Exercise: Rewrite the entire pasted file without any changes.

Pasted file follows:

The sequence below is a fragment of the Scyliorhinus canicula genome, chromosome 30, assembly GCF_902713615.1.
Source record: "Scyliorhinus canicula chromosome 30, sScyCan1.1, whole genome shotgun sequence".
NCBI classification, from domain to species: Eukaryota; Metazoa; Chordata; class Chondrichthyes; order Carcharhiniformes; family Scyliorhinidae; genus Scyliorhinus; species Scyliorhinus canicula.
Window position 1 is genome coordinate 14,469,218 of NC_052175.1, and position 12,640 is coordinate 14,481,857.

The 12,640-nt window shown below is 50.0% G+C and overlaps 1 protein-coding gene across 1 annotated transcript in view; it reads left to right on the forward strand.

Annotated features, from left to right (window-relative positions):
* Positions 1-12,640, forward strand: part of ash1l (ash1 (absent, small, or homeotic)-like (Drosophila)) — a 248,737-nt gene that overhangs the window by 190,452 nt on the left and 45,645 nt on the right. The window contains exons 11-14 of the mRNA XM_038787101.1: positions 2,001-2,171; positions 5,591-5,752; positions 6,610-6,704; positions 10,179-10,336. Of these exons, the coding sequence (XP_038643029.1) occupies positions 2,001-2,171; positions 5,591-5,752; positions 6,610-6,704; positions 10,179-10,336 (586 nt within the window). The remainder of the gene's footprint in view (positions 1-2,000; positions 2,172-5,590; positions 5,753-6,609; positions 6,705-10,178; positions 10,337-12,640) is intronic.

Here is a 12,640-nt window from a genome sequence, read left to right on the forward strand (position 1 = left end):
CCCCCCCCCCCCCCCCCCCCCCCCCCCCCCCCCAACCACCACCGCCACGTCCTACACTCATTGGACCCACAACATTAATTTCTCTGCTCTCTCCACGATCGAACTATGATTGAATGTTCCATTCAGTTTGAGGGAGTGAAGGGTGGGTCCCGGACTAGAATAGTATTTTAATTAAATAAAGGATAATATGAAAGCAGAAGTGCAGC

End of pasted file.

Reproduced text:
The sequence below is a fragment of the Scyliorhinus canicula genome, chromosome 30, assembly GCF_902713615.1.
Source record: "Scyliorhinus canicula chromosome 30, sScyCan1.1, whole genome shotgun sequence".
NCBI classification, from domain to species: Eukaryota; Metazoa; Chordata; class Chondrichthyes; order Carcharhiniformes; family Scyliorhinidae; genus Scyliorhinus; species Scyliorhinus canicula.
Window position 1 is genome coordinate 14,469,218 of NC_052175.1, and position 12,640 is coordinate 14,481,857.

The 12,640-nt window shown below is 50.0% G+C and overlaps 1 protein-coding gene across 1 annotated transcript in view; it reads left to right on the forward strand.

Annotated features, from left to right (window-relative positions):
* Positions 1-12,640, forward strand: part of ash1l (ash1 (absent, small, or homeotic)-like (Drosophila)) — a 248,737-nt gene that overhangs the window by 190,452 nt on the left and 45,645 nt on the right. The window contains exons 11-14 of the mRNA XM_038787101.1: positions 2,001-2,171; positions 5,591-5,752; positions 6,610-6,704; positions 10,179-10,336. Of these exons, the coding sequence (XP_038643029.1) occupies positions 2,001-2,171; positions 5,591-5,752; positions 6,610-6,704; positions 10,179-10,336 (586 nt within the window). The remainder of the gene's footprint in view (positions 1-2,000; positions 2,172-5,590; positions 5,753-6,609; positions 6,705-10,178; positions 10,337-12,640) is intronic.

Here is a 12,640-nt window from a genome sequence, read left to right on the forward strand (position 1 = left end):
CCCCCCCCCCCCCCCCCCCCCCCCCCCCCCCCCAACCACCACCGCCACGTCCTACACTCATTGGACCCACAACATTAATTTCTCTGCTCTCTCCACGATCGAACTATGATTGAATGTTCCATTCAGTTTGAGGGAGTGAAGGGTGGGTCCCGGACTAGAATAGTATTTTAATTAAATAAAGGATAATATGAAAGCAGAAGTGCAGC